Nicholson et al v. Board of Trustees for the CT State Univ Sys et al

Filing 101

Memorandum of Decision denying 73 Motion for Judgment; denying 76 Motion for Summary Judgment. Signed by Judge Warren W. Eginton on 9/12/2011. (Candee, D.)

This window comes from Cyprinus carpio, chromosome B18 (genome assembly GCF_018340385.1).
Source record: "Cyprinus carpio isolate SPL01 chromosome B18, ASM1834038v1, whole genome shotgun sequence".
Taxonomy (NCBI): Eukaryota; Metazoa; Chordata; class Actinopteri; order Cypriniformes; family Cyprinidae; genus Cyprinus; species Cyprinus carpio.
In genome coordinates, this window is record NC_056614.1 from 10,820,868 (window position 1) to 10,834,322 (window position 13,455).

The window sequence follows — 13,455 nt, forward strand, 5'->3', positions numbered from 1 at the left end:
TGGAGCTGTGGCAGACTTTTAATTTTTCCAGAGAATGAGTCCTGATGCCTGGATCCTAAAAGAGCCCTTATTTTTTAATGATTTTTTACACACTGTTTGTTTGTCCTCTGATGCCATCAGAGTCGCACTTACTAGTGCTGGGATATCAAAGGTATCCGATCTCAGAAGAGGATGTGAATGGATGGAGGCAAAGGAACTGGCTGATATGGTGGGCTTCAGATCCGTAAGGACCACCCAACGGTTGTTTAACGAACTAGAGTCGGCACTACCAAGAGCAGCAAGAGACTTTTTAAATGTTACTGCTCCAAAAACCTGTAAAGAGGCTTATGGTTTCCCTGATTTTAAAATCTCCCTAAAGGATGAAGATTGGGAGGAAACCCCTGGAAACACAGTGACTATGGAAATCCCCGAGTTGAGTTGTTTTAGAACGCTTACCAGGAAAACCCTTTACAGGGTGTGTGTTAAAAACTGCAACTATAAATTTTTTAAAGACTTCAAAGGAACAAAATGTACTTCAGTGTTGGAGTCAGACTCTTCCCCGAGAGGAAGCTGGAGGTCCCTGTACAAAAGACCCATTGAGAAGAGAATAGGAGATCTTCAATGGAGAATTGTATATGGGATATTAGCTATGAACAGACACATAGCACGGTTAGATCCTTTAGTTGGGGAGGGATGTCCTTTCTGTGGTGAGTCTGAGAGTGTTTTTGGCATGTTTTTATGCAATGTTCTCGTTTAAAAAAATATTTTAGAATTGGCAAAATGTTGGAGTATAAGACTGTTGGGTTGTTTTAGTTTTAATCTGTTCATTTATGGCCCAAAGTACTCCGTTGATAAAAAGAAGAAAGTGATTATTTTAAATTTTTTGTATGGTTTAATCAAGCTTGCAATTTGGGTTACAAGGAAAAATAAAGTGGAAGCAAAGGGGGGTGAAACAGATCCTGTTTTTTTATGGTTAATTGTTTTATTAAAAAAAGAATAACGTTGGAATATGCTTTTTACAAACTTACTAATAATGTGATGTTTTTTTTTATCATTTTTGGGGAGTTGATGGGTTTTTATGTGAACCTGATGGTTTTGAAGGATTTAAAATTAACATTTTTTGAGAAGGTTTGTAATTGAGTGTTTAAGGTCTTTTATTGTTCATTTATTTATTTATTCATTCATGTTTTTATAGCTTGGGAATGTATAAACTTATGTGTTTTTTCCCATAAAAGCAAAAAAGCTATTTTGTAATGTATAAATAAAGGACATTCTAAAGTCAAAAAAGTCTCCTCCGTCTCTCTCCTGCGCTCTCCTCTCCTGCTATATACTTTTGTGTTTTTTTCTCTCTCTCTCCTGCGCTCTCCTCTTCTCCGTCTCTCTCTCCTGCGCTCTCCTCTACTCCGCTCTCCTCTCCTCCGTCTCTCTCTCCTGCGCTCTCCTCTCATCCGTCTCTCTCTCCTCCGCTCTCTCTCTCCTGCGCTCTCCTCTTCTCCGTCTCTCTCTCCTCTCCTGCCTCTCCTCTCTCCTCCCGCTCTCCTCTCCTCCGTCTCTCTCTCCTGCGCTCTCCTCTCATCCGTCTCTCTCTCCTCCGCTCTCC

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UNITED STATES DISTRICT COURT DISTRICT OF CONNECTICUT BARBARA NICHOLSON, MARSHA BEDNARSKI, and RATHIKA RAJARAVIVARMA, Plaintiffs, : : : : : v. : : BOARD OF TRUSTEES FOR THE : CONNECTICUT STATE UNIVERSITY : SYSTEM, CENTRAL CONNECTICUT : STATE UNIVERSITY, and : PRESIDENT JACK MILLER, in his : individual capacity, : Defendants. : 3:08cv1250 (WWE) MEMORANDUM OF DECISION ON MOTION FOR SUMMARY JUDGMENT In this action, plaintiffs Barbara Nicholson, Marsha Bednarski, and Rathika Rajaravivarma assert that the denial of their respective requests for promotions and tenure by defendants Board of Trustees for the Connecticut State University System (“CSUS”), Central Connecticut State University (“CCSU”) and Jack Miller, President of CCSU, constitute violations of Title VII, 42 U.S.C. § 1981, 42 U.S.C. § 1983 and the Connecticut Fair Employment Practices Act (CFEPA). Specifically, the complaint alleges disparate treatment of each plaintiff on the basis of gender in violation of Title VII against CSUS and CCSU (count one); disparate treatment of plaintiff Rajaravivarma on the basis of her race and national origin in violation of Title VII against CSUS and CCSU (count two); a continuing course of discrimination against plaintiff Rajaravivarma on the basis of her race and national origin in violation of 42 U.S.C. § 1981 and § 1983 against President Miller (count three); and disparate impact discrimination on the basis of gender in violation of Title VII and CFEPA against President Miller, CSUS and CCSU (count four). The parties have filed cross motions for summary judgment. Plaintiffs have agreed that summary judgment should enter on the claim of disparate impact in violation of Title VII and CFEPA (count four).1 BACKGROUND The parties have filed statements of facts along with supporting exhibits and affidavits. These materials reflect the following factual background. At the time relevant to this action, plaintiffs Bednarski, Nicholson and Rajaravivarma were female professors at CCSU. Plaintiffs were members of the Connecticut State University American Association of University Professors (“AAUP”) union. Thus, a collective bargaining contract governed decisions concerning promotion and tenure. Pursuant to the contract, each faculty member’s portfolio is evaluated for quality within specific categories, which are accorded weight in the order listed: (1) “load credit activity;” (2) creative activity appropriate to one’s field, which includes delivering papers at professional conferences, research, study and publication; (3) productive services to the department and university; (4) professional activity, such as attendance and participation at conferences and workshops, membership in appropriate professional organizations and other professional activities; and (5) years in rank. The applicant’s Department Evaluation Committee (“DEC”), academic dean and the Promotion and Tenure Committee (“PTC”) each make a recommendation as to To the extent that plaintiffs allege any other violation of CFEPA, such claim is also withdrawn. 1 2 promotion or tenure after evaluating the applicant’s portfolio according to the specific categories. Finally, the CCSU President recommends whether an applicant should be promoted or given tenure after evaluating the applicant’s portfolio according to the specific contractual categories. The President of CCSU has the authority to designate the final list that is submitted to the Board of Trustees, which then announces the final promotion and tenure decision.2 In 1995, plaintiff Nicholson commenced work as an Assistant Professor of Biology. In 2001, she was promoted to Associate Professor and granted tenure. In 2005, she applied for a promotion to full professor. The DEC, Dean Susan Pease, and the PTC recommended that Nicholson be promoted to full professor. President Miller did not recommend her for such a promotion. President Miller asserts that he rejected her application for promotion because he found (1) her student evaluations to be average, (2) her teaching to be adequate but not very strong, and (3) her creative activity to be lacking in areas of publications or service to the university. He also noted that she had minimal work on grants. Plaintiff Bednarski began working at CCSU as an adjunct professor of Science Education in 1989. In 1997, Bednarski was hired into a tenure track position, and in April 2004, she received tenure.3 During the 2005-2006 academic year, Bednarski applied for a promotion to full professor. The DEC, Dean Pease, and the PTC recommended Bednarski for The role of the Board of Trustees in faculty promotion and tenure is to act upon the recommendation of the President. 2 3 Defendant Miller was not President of CCSU at that time. 3 promotion to full professor. President Miller did not recommend her for promotion. President Miller asserts that he found Bednarski’s service to CCSU and her teaching to be average at best with teaching evaluations that showed no evidence of excellence. During the 2007-2008 academic year, Bednarski was promoted to full professor. In 2001, plaintiff Rajaravivarma commenced her employment as an Assistant Professor in the Computer Science Department. In September 2005, she applied for the first time for both promotion and tenure. The DEC, Dean Pease and the PTC recommended Rajaravivarma for promotion and tenure. President Miller did not recommend Rajaravivarma for either promotion or tenure. According to President Miller, he rejected Rajaravivarma because he found the quality of her work in the load credit category insufficient to justify tenure and promotion. He noted that she had listed 17 peer-reviewed publications in her portfolio that spanned 18 years, but that 10 of those publications were dated prior to 2001 and that 3 had yet to be presented or published. He also found that some of the publications listed were papers that she had presented at regional conferences, and she did not indicate that she had received external grants or had made any attempt to obtain external funding. The AAUP filed a grievance on behalf of plaintiffs and another female professor regarding the denials of their applications for promotion and tenure. After the grievances were settled, President Miller reconsidered each of the applications. As part of this process, he requested Dean Pease to review the portfolios of Nicholson, Bednarski and Rajaravivarma. Upon reconsideration, Dean Pease recommended Nicholson and Bednarski for 4 promotion, but she did not recommend Rajaravivarma for promotion or tenure. As part of the reconsideration process, President Miller met with the PTC to ask questions about each applicant. Nevertheless, President Miller adhered to his prior decisions regarding the plaintiffs, although he did recommend the other female professor that he had previously rejected for a promotion. During the 2005-2006 academic year, 32 faculty members applied for promotions, 20 of whom were male and 12 of whom were female. The female professors included 9 Caucasians, 1 African American, 1 Native American and plaintiff Rajaravivarma, who is Indian but is identified as Asian by defendants’ records. Of the 20 male professors, 19 were Caucasians and 1 was Hispanic. Defendants promoted 19 faculty members, 15 of whom were Caucasian males. Barry Westcott, a Caucasian male, received a promotion although the PTC had not recommended him based on his load credit activity. The remaining four professors who received promotions were 2 Caucasian females, 1 Hispanic female, and 1 African-American female.4 Relevant to tenure applications, 13 faculty members applied for tenure. Plaintiff Rajaravivarma was the only applicant who was rejected. Of the 12 faculty members who received tenure, 5 were Caucasian males, 6 were Caucasian females, and 1 was an Asian female. James Mulrooney was granted tenure although his dean had not recommended him for tenure. Maria Mitchell, a non-Indian female, was granted tenure despite what plaintiffs assert was a weaker portfolio with no peer-reviewed publications, only one The 13 faculty members who were denied promotions included 4 Caucasian males, 7 Caucasian females, 1 Native-American female, and plaintiff Rajaravivarma. 4 5 national presentation and a few local presentations. The CCSU Affirmative Action Office conducted investigations into plaintiffs’ complaints of discrimination. These investigations concluded that there was insufficient evidence to support the claims of discrimination. In an email dated August 16, 2006 to Anne Ailing, Chief Human Resources Officer for CCSU, the AAUP requested that CCSU “retain all of the 2005-2006 [promotion and tenure] files pending a potential CHRO action.” The email requested that CCSU photocopy the complete file prior to returning any original file to an individual faculty member. The email stated: “To the extent documents are known to be potential evidence in anticipated or pending litigation, the employer is generally required to retain copies so that they would be available to the plaintiff in the discovery process.” In September 2006, defendants notified the applicants that they could pick up their portfolios. In September 2008, defendants requested that applicants retain documents related to plaintiffs’ litigation of their discrimination claims (the “2008 Litigation Hold”). In an April 2009 email, Ailing contacted the applicants to request that each one inform her what he or she retained of the portfolio submitted in the 2005-2006 academic year and whether that portfolio could be reassembled; she also instructed the applicants not to destroy or alter any portfolio documents “since they may be needed in connection with this case.” As of this date, only one complete and unaltered portfolio from the 2005-2006 applicant pool other than those of the plaintiffs exists. 6 DISCUSSION A motion for summary judgment will be granted where there is no genuine issue as to any material fact and it is clear that the moving party is entitled to judgment as a matter of law. Celotex Corp. v. Catrett, 477 U.S. 317, 322 (1986). “Only when reasonable minds could not differ as to the import of the evidence is summary judgment proper.” Bryant v. Maffucci, 923 F.2d 979, 982 (2d Cir. 1991). The burden is on the moving party to demonstrate the absence of any material factual issue genuinely in dispute. Am. Int’l Group, Inc. v. London Am. Int’l Corp., 664 F.2d 348, 351 (2d Cir. 1981). In determining whether a genuine factual issue exists, the court must resolve all ambiguities and draw all reasonable inferences against the moving party. Anderson v. Liberty Lobby, Inc., 477 U.S. 242, 255 (1986). If a nonmoving party has failed to make a sufficient showing on an essential element of her case with respect to which she has the burden of proof, then summary judgment is appropriate. Celotex Corp., 477 U.S. at 323. If the nonmoving party submits evidence which is “merely colorable,” legally sufficient opposition to the motion for summary judgment is not satisfied. Liberty Lobby, 477 U.S. at 24. Plaintiffs’ Motion for Summary Judgment Plaintiffs maintain that the Court should enter judgment in their favor as a sanction for defendants’ alleged knowing spoliation of the portfolios of the other 20052006 applicants. Defendants counter that such a sanction is inappropriate because the portfolios do not represent relevant evidence and because each portfolio belonged to the individual applicants. 7 Spoliation is the destruction or significant alteration of evidence or failure to preserve property for another’s use as evidence in pending or reasonably foreseeable litigation. Allstate Ins. Co. v. Hamilton Beach/Proctor Silex, Inc., 473 F.3d 450, 457 (2d Cir. 2007). An obligation to preserve evidence attaches to a party once that party has notice that the evidence is relevant to litigation or when that party should have known that the evidence may be relevant to future litigation. Fujitsu Ltd. v. Fed. Express Corp., 247 F.3d 423, 436 (2d Cir. 2001). Once a party reasonably anticipates litigation, the party “must suspend its routine document retention/destruction policy” and place a “litigation hold” on the relevant documents to ensure their preservation. Doe v. Norwalk Cmty. Coll., 248 F.R.D. 372, 377 (D. Conn. 2007). The duty to preserve extends to those employees likely to have relevant information, who are “key players” in the case. Zubulake v. UBS Warburg LLC, 220 F.R.D. 212, 218 (S.D.N.Y. 2003). In accordance with Federal Rule of Civil Procedure 37(b), a federal district court may impose sanctions against a party who has spoliated evidence. West v. Goodyear Tire & Rubber Co., 167 F.3d 776, 779 (2d Cir. 1999). A district court has broad discretion in crafting a proper sanction for spoliation, but the sanction should promote prophylactic, punitive, and remedial purposes. In re Terrorist Bombings of U.S. Embassies in East Africa, 552 F.3d 93, 149 (2d Cir. 2008). A party seeking a spoliation sanction has the burden to establish that (1) the party having control over the evidence had an obligation to preserve it at the time the evidence was destroyed; (2) the evidence was destroyed with a culpable state of mind; and (3) the destroyed evidence was relevant to the claim or defense at issue. Byrnie v. Town of Cromwell, 243 F.3d 93, 107 (2d Cir. 2001). 8 Obligation to Preserve Evidence In this instance, it is undisputed that defendants retained control over the portfolios as of August 16, 2006, when the AAUP provided notice of the potential for litigation and also requested that the portfolios be preserved. The concept of “control” has been broadly construed. In re Flag Telecom Holdings, Ltd. Sec. Litg., 236 F.R.D. 177, 180 (S.D.N.Y. 2006). Control does not require that the party retain legal ownership or even actual physical possession of the documents; a party controls documents when that party has “the right, authority or practical ability” to obtain the documents from a non-party to the action. In re NTL, Inc. Securities Litig., 244 F.R.D. 179 (S.D.N.Y. 2007). Here, defendants had actual possession of the portfolios and also had the practical ability to obtain the portfolios from the applicants, who were employees of defendant CCSU. Defendants could have copied the portfolios prior to allowing the applicants to take possession of the portfolios. Despite their ability to control the preservation of the documents, defendants failed to place a litigation hold over the portfolios or to instruct applicants to preserve the documents for potential litigation. In fact, defendants waited more than 2.5 years to place a litigation hold on the portfolios. Accordingly, the Court finds that defendants had an obligation to preserve the documents as of August 16, 2006. Culpable State of Mind After a court has determined that a party was under an obligation to preserve the evidence it destroyed, the court must consider whether that party acted with sufficient culpability to warrant the imposition of sanctions. Plaintiffs have the burden of showing 9 that the documents were destroyed either knowingly or negligently. Byrnie, 243 F.3d at 108. Generally, courts within the Second Circuit have found that the failure to preserve evidence resulting in the loss or destruction of relevant information constitutes negligence, and, depending on the circumstances, may be gross negligence. See Treppel v. Biovail Corp., 249 F.R.D. 111, 121 (S.D.N.Y. 2008) (collecting cases). In Pension Comm. of the Univ. of Montreal Pension Plan v. Banc of Am. Sec. L.L.C., 685 F. Supp. 2d 456, 466 (S.D.N.Y. 2010), a delay of 2 years to institute a litigation hold supported a finding of gross negligence. A party’s bad faith or grossly negligent destruction of evidence may be sufficient circumstantial evidence from which a reasonable fact finder could conclude that the missing evidence was unfavorable to that party. Residential Funding v. DeGeorge Financial Corp., 306 F.3d 99, 109 (2d Cir. 2002). However, negligent destruction of evidence results in spoliation sanctions only if the destroyed evidence was relevant. Zublake, 220 F.R.D. at 220. In this instance, defendants waited more than 2 years to place a litigation hold after they knew of the request for preservation of the portfolios due to potential litigation. Defendants failed to make an adequate effort to preserve the evidence both prior to the return of the portfolios to the individual applicants and after the applicants reclaimed the portfolios. As a result, the portfolios were destroyed, lost or altered. Defendants’ conduct constitutes gross negligence or at least negligence. Accordingly, the Court must consider whether the lost material was relevant. 10 Relevance For this purpose, relevance means more than that sufficient to satisfy Rule 401 of the Federal Rules of Evidence and instead requires “sufficient evidence from which a reasonable trier of fact could infer that the destroyed . . . evidence would have been of the nature alleged” by the moving party affected by its destruction. Residential Funding, 306 F.3d at 108–09. The moving party must show that the evidence would have been helpful in proving the asserted claims and that the party is thereby prejudiced without that evidence. Pension Comm. of the Univ. of Montreal Pension Plan, 685 F. Supp. 2d at 467. Defendants argue that the portfolios do not represent relevant evidence because President Miller did not compare the applicants’ portfolios and because such academic determinations involve a subjective process. As discussed further in this memorandum of decision, plaintiffs are entitled to prove that President Miller treated the applicants differently for discriminatory reasons. For purposes of establishing disparate treatment, plaintiffs’ proof may comprise evidence relative to the qualifications considered of the other applicants outside the protected class. See Alungbe v. Bd. of Trs. of Conn. State Univ. Sys., 283 F. Supp. 2d 674 (D. Conn. 2003); Hinton v. City College of New York, 2008 WL 591802 at *16 (S.D.N.Y. 2008) (comparing qualifications of plaintiff to other male applicant for promotion). See also Graham v. Long Island R.R., 230 F.3d 34, 39 (2d Cir. 2000) (discussing evidence of similarly-situated comparators that gives rise to inference of disparate treatment). With only one portfolio remaining, plaintiffs are prejudiced in their ability to prove their claims through the well-established means of using comparative evidence. Thus, 11 sanctions are warranted based on spoliation of the evidence. Appropriate Sanction Plaintiffs seek judgment in their favor as a sanction. The appropriate sanction should be designed to: (1) deter parties from engaging in spoliation; (2) place the risk of an erroneous judgment on the party who wrongfully created the risk; and (3) restore the prejudiced party to the same position that party would have been in absent the wrongful destruction of evidence by the opposing party. Kronisch v. U.S., 150 F.3d 112, 126 (2d Cir. 1998). Sanctions including judgment, an adverse inference, additional discovery and costs are available to remedy acts of spoliation. Zimmerman v. Poly Prep Country Day School, 2011 WL 1429221 (E.D.N.Y. 2011). Generally, a trial court should not order judgment where less drastic alternatives exist. See Dahoda v. John Deere Co., 216 Fed. Appx. 124, 125 (2d Cir. 2007). Courts should impose the harshest sanction of judgment only where “willfulness, bad faith, or any fault” including gross negligence on the part of the offending party has been established. Southern New England Telephone Co. v. Global NAPS, Inc., 251 F.R.D. 82, 90 (D. Conn. 2008). Such egregious conduct warranting a terminating sanction may include intentional destruction of evidence such as burning or shredding documents, wiping out a computer hard drive or willful noncompliance with discovery obligations. In re A & M Florida Properties II, LLC, 2010 WL 1418861, *5 (S.D.N.Y. 2010) (citing cases). Defendants maintain that copying the portfolio material was not necessary because President Miller did not compare the portfolios and because the decision to return the portfolios was supported by the opinion of Attorney David Trainor, the 12 Associate Vice-Chancellor for Human Resources. Further, defendants notified plaintiffs that they were returning the materials. Although failure to preserve the documents by at the very least placing a timely litigation hold on the portfolios warrants some sanction, defendants’ conduct is not so egregious as to merit a terminating sanction. An adverse inference that the evidence destroyed would have been unfavorable to defendants’ defense is a less harsh sanction than judgment in plaintiffs’ favor. As discussed further in this decision, it remains a disputed issue whether President Miller made comparisons in his evaluation of the candidates, and plaintiffs are entitled to prove their claims by presenting evidence to persuade a jury of disparate treatment. Although plaintiffs will still need to prove that President Miller evaluated the candidates on an impermissible basis, an adverse inference based on spoliation presents a difficult hurdle for the spoliator to overcome. Zubulake, 220 F.R.D. at 220. Relevant to the extant procedural posture of this case, such an adverse inference may enable the non-spoliating party to survive summary judgment even in borderline cases. Byrnie, 243 F.3d at 111. Defendants’ Motion for Summary Judgment Defendants argue that plaintiffs cannot establish their claims of disparate treatment on the basis of gender and that plaintiff Rajaravivarma cannot establish 13 disparate treatment on the basis of race or national origin in violation of Title VII and 42 U.S.C. § 1981.5 The Court must analyze plaintiffs’ disparate treatment claims according to the burden shifting process established in McDonnell Douglas Corp. v. Green, 411 U.S. 792, 802 (1973) and Texas Dep’t of Community Affairs v. Burdine, 450 U.S. 248, 25256 (1981). It is well settled that to establish a prima facie claim of discrimination, each plaintiff must demonstrate that (1) she belongs to a protected class; (2) she was performing her duties satisfactorily; (3) she suffered an adverse employment action; and (4) the adverse employment action occurred under circumstances giving rise to an inference of discrimination. Although a plaintiff’s initial burden is not onerous, she must show that her termination was not made for legitimate reasons. Thomas v. St. Francis Hosp. and Med. Ctr., 990 F. Supp. 81, 86 (D. Conn. 1998). If a plaintiff establishes a prima facie case, a defendant must articulate a legitimate, non-discriminatory business reason for the alleged discriminatory action. A plaintiff must then prove by a preponderance of the evidence that the supposed legitimate reason is actually a pretext for discrimination. St. Mary’s Honor Ctr. v. Hicks, 509 U.S. 502, 515 (1993). A plaintiff may show pretext by demonstrating weaknesses, implausibilities, inconsistencies, or contradictions in the employer’s proffered legitimate reasons for its action. Bombero v. Warner-Lambert Co., 142 F. Supp. 2d 196, 203 (D. Conn. 2000). Plaintiff Rajaravivarma has brought her Section 1981 claim pursuant to 42 U.S.C. § 1983. Section 1981 claims are governed by the same standards as those brought pursuant to Title VII. Wright v. Monroe Community Hosp., 2011 WL 3236224, *4 (W.D.N.Y. 2011). 5 14 In discrimination cases, courts must exercise “an extra measure of caution” in determining whether to grant summary judgment because direct evidence of discriminatory intent is rare and such intent must often be inferred from circumstantial evidence found in the record as a whole. Holtz v. Rockefeller & Co., 258 F.3d 62, 69 (2d Cir. 2001). Disregard or misjudgment of a plaintiff's job qualifications may undermine the credibility of an employer's stated justification for an employment decision, although the court must respect an employer’s discretion with respect to employment decisions that are not based on impermissible bias. Byrnie, 243 F.3d at 103. Circumstantial evidence of pretext may include evidence of departures from procedural regularity, Stern v. Trustees of Columbia Univ., 131 F.3d 305, 313 (2d Cir. 1997), shifting explanations, EEOC v. Ethan Allen, 44 F.3d 116, 120 (2d Cir. 1994), or statistics. Stratton v. Dep’t for the Aging for N.Y., 132 F.3d 869, 877 (2d Cir. 1997). A plaintiff may also raise an inference of discrimination by showing that the employer treated plaintiff less favorably than a similarly situated employee outside a plaintiff’s protected group. Graham, 230 F.3d at 39. In this instance, plaintiffs have satisfied their minimal burden to show a prima facie case. There is no dispute that they are in a protected class and suffered adverse employment actions. Plaintiffs have submitted statistical evidence that President Miller recommended significantly more male candidates for promotion than women; and evidence that he recommended for promotion and tenure certain Caucasian, male applicants who had not received favorable recommendation from the PTC or the relevant dean. 15 Plaintiff Rajaravivarma, a female of Indian national origin, was the only applicant to be denied tenure, although she had been recommended by the DEC, dean and PTC at the time of President Miller’s initial review of her application. She proffers that an inference of national origin or race discrimination is raised by the more favorable treatment of a non-Indian female applicant who has arguably lesser qualifications. Plaintiffs’ evidence coupled with the adverse inference afforded by defendants’ spoliation of the actual portfolios indicates that the denials of promotion and tenure could have occurred under discriminatory circumstances. Thus, the prima facie case is satisfied. As their legitimate reason for the employment decisions, defendants maintain that President Miller reviewed each plaintiff’s portfolio and made his decisions pursuant to the criteria set forth in the collective bargaining agreement without comparison among the applicants. Defendants submit that the court should not second guess President Miller’s judgment with respect to the qualifications of the candidates. However, plaintiffs have also proffered Miller’s notes that refer to the candidates’ qualifications as average, above average or below average. For instance, with respect to Nicholson, he wrote that her “evaluations look about average compared to all the others I have seen here. Which are the data distinguishing her teaching from all the other candidates reviewed?” Thus, the evidence suggests that President Miller may have made some comparative evaluations. In light of the evidence raising inferences of discriminating circumstances on the prima facie case and the adverse inference due to the spoliation of evidence, Byrnie, 243 F.3d at 111, plaintiffs are entitled to submit their proof to a jury that the promotion 16 decisions were animated by a gender discriminatory animus. Summary judgment will be denied as to the claims of gender discrimination relevant to the requests for promotion. Relevant to Rajaravivarma’s claim that she was denied a promotion due to her race and national origin, the Court notes that a significantly higher number of Caucasian faculty members received promotions than individuals of other races or national origin. Such evidence coupled with the adverse inference raises genuine issues of fact as to the animus motivating defendants’ decision. The Court recognizes that Rajaravivarma’s assertion that she was denied tenure on the basis of her gender is weakened by the fact that more female than male tenure candidates were successful. However, a question of whether gender discrimination existed remains in light of the adverse inference, the fact that the only candidate to be rejected was female, and plaintiff’s evidence that a male professor received tenure even though his dean had not recommended him. Similarly, in light of the fact that an arguably less qualified female non-Indian received tenure and the adverse inference based on spoliation, the Court will allow the jury to determine whether Rajaravivarma’s denial of tenure was motivated by discrimination based on race or national origin. Accordingly, the Court will deny summary judgment on the Title VII and Section 1981 claims. Qualified Immunity Defendants assert that the shield of qualified immunity is appropriate in this instance. 17 Under federal law, a federal officer is entitled to qualified immunity where (1) his or her conduct does not violate clearly established statutory or constitutional rights of which a reasonable person would have known, or (2) it was objectively reasonable for him or her to believe that such conduct was lawful at the time of the challenged act. Jenkins v. City of New York, 478 F.3d 76, 87 (2d Cir. 2007). The objectively reasonable test is satisfied if officers of reasonable competence could disagree on the legality of the defendant officer’s actions. Tierney v. Davidson, 133 F.3d 189, 196 (2d Cir. 1998). The right to be free from discrimination with respect to employment decisions was “clearly established” at the time relevant to this action. Mickle v. Morin, 297 F.3d 114, 122 (2d Cir. 2002). In light of the disputed issues of fact relative to President Miller’s decision making and the adverse inference resulting from the spoliation, the Court cannot determine whether it was objectively reasonable or whether reasonable officers could disagree on the legality of the challenged conduct. Accordingly, summary judgment will be denied. CONCLUSION For the foregoing reasons, the cross motions for summary judgment [docs. # 73 and 76] are DENIED. However, plaintiffs are afforded an adverse inference that defendants allowed the spoliation of the portfolio materials because such evidence was 18 not favorable to their defense. At the trial, the Court will instruct the jury on the adverse inference due to spoliation. ________/s/__________________ Warren W. Eginton Senior U.S District Judge Dated this __12th__ day of September, 2011 at Bridgeport, Connecticut. 19